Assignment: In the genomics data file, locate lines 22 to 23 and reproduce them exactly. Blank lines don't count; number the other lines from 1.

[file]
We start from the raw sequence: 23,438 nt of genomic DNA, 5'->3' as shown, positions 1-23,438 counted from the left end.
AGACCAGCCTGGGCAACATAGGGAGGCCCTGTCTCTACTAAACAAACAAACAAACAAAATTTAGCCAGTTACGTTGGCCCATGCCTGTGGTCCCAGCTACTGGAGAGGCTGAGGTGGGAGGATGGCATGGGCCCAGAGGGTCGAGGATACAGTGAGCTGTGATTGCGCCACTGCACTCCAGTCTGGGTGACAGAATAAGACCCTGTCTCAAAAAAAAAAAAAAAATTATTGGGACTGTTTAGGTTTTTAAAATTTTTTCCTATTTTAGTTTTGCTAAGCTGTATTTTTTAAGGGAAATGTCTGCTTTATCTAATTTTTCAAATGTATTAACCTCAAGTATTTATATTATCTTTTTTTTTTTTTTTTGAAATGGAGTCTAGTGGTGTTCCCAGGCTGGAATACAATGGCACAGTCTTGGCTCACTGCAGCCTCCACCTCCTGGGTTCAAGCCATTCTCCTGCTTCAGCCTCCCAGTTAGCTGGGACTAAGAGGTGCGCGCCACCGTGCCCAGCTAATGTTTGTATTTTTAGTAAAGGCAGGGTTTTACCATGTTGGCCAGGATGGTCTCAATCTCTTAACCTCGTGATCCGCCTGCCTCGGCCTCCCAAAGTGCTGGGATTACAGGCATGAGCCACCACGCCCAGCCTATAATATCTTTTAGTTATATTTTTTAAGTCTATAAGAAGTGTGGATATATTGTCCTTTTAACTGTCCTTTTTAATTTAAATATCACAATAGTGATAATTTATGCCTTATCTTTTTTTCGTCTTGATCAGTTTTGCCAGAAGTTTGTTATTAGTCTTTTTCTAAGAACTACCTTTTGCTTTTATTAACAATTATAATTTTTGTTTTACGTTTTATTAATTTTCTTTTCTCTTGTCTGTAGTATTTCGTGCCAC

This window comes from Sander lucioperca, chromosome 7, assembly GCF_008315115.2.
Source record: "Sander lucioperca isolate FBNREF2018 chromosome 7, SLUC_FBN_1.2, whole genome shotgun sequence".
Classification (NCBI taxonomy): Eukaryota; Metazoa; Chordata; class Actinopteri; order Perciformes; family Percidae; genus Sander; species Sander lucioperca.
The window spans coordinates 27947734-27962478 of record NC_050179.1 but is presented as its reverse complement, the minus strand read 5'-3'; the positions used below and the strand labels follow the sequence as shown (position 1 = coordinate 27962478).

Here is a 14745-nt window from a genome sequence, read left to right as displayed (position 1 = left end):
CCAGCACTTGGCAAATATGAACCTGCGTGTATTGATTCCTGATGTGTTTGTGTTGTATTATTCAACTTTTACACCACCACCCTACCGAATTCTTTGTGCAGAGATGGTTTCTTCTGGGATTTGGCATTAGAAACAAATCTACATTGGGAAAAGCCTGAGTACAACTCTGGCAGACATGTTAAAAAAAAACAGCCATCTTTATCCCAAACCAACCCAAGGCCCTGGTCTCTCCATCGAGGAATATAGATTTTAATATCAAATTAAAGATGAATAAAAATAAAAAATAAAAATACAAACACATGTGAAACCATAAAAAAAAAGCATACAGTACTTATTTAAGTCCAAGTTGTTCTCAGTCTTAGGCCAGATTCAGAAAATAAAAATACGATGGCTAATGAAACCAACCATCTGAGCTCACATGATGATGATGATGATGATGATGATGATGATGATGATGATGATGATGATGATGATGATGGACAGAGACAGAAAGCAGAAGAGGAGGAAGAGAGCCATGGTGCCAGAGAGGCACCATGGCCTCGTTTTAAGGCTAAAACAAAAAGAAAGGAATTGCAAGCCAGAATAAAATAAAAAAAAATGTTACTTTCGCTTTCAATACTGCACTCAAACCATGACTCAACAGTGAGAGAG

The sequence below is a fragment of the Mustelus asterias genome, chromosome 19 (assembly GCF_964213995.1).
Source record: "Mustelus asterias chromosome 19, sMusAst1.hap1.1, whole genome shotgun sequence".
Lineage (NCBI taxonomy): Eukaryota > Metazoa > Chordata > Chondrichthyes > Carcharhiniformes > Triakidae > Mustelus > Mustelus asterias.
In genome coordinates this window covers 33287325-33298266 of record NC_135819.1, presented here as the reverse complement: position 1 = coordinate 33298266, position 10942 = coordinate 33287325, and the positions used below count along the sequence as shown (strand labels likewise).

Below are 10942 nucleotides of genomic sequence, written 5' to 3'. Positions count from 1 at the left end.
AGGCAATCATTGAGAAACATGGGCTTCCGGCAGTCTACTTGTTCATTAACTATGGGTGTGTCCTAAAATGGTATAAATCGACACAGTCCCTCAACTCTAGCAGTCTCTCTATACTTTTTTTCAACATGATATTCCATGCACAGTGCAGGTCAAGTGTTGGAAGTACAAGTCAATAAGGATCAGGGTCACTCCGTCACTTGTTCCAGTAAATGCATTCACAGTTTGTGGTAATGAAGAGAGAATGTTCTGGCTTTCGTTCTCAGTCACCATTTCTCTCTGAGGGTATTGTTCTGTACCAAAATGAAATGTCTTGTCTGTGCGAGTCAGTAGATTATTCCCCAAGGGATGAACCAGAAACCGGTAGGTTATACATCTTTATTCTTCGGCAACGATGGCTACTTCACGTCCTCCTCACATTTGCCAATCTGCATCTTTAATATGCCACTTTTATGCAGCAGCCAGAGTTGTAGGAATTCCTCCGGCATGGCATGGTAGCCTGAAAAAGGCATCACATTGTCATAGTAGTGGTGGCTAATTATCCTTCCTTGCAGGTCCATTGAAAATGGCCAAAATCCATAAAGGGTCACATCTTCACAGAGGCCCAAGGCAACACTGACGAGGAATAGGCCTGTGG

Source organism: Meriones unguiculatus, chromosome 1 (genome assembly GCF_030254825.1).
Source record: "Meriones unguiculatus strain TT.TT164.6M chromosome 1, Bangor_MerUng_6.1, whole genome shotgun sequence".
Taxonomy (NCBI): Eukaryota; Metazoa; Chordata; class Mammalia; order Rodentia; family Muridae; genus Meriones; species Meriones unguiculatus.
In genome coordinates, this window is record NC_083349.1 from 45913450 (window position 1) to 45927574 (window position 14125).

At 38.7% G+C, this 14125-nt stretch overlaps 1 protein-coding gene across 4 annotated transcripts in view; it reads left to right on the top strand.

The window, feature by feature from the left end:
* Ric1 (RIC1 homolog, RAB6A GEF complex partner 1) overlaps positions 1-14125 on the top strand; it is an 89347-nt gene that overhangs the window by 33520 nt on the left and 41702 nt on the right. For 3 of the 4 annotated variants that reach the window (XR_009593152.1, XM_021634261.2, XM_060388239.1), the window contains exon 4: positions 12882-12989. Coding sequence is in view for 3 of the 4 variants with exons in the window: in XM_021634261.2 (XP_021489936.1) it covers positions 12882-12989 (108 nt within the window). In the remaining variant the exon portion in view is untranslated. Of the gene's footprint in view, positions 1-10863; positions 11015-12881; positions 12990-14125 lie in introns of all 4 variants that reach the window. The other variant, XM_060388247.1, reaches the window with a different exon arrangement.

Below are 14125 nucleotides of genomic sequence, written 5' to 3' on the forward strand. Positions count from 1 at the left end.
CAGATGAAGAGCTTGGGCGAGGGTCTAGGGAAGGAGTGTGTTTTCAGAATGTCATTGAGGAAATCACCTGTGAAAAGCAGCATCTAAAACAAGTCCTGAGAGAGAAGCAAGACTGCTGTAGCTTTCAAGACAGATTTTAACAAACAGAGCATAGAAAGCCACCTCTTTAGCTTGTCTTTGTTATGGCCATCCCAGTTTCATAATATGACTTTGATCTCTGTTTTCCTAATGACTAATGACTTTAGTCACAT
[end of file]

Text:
Below are 14125 nucleotides of genomic sequence, written 5' to 3' on the forward strand. Positions count from 1 at the left end.
CAGATGAAGAGCTTGGGCGAGGGTCTAGGGAAGGAGTGTGTTTTCAGAATGTCATTGAGGAAATCACCTGTGAAAAGCAGCATCTAAAACAAGTCCTGAGAGAGAAGCAAGACTGCTGTAGCTTTCAAGACAGATTTTAACAAACAGAGCATAGAAAGCCACCTCTTTAGCTTGTCTTTGTTATGGCCATCCCAGTTTCATAATATGACTTTGATCTCTGTTTTCCTAATGACTAATGACTTTAGTCACAT